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Missouri Compromise and Slavery
Slavery was abolished only partially after the American Revolution, and the USA included slave and free states in equal parts. Missouri possible accession to the USA caused many disputes in Congress, but Missouri Compromise could help in the solution of this issue.
In 1819, Missouri asked for admission to the American Union. However, it was the slave state, and its adoption broke the balance between free and slave states. Members of Congress formulated different proposals to solve this problem. For example, James Tallmadge had requested an amendment supporting the idea of slavery cancellation in this state, but it was defeated. Thus, in 1820 Congress approved Missouri Compromise that satisfied Missouri requirements and admitted Maine as the separate free State. Moreover, they added an amendment drawing imaginary line through the Louisiana territory north of latitude 3630? that separated slave and free territories. Unfortunately, this compromise only underlined the Congress unwillingness to pass the laws abolishing slavery.
To summarize, Missouri Compromise helped to protect slave and free states to the equal extent. However, it showed the reluctance of Congress to prohibit slavery entirely.
Tecumseh and the Prophet
Tecumseh was a Shawnee Indian war chef and a political leader. He fought against American colonists protecting Indian territories. Tecumseh and his brother the Prophet formed the political confederacy for the United States opposition and protection of Indian areas.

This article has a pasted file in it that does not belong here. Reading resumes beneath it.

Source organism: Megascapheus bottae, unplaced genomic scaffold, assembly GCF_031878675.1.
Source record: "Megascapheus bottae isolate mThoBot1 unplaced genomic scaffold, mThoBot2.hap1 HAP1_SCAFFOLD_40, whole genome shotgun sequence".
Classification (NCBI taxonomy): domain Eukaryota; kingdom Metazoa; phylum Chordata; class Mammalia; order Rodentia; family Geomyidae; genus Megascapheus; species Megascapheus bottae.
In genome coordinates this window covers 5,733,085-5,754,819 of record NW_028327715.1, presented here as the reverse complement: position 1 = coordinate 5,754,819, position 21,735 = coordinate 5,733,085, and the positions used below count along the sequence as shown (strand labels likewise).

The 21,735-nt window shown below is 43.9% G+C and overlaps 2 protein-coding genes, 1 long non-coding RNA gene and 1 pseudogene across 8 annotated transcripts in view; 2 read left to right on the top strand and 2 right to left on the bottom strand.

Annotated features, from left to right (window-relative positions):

Tecumseh was an outstanding person in Indian history. He was a talented orator, a politician and a brave warrior who fought with American troops defending native territories. His younger brother Tenskwatawa called the Prophet to see different vision rallying the people around him. Moreover, he encourages the American Indians to abandon the American goods like cookware, guns, iron and alcohol for the liberation of their lands from the American power. in ,his way both Tecumseh and the Prophet created the Tecumseh Confederacy placed on Prophetstown village for prevention any future erosion of Indian lands. Tecumseh was eager to combine different Indian tribes into one powerful force against the United States.
The American government felt threatened by the Prophet and Tecumseh because they united the separate Indian tribes into one mighty force directed against the American domination. Thus, Harrison had destroyed Prophetstown and the Tecumseh Confederacy. Contrarily, Thomas Jefferson believed that the taming of the Indians should be more peaceful. He tried to assimilate the natives into agricultural and market-based society. However, if native tribes did not perceive assimilation, they were forcibly relocated to the west.
In conclusion, Tecumseh and the Prophet made a significant contribution to the fight against the American government. Creating the Confederacy testified to the extraordinary leadership qualities of these men.
Warfare in the Great War
Trench warfare was used on the Western Front during the period of World War I. It was not extremely effective, but its main goal was to drain the enemy, particularly morally. All positions had excellent engineering support and were constantly upgraded.
A typical trench network was widely used during World War I. The soldiers located in such trenches existed rather close to one another. Series of two, three and more trench lines were placed parallel to one another and were nearly one mile in depth. Moreover, the first trenches line called the outpost one included many machine gunners that were scattered behind barbed wire dense entanglements. In addition, this barbed wire was in front of the first line entangled and slowed down attacking infantry. Furthermore, during trench warfare, belligerents used chemical agents, in particular a mustard gas. Soldiers outfitted artillery grenades and shells with gas and fired in the troop target proximity. Thus, mustard gas caused many humans deaths. Finally, in 1918 Allies began to increase the tank usage that resulted in the gradual completion of trench warfare.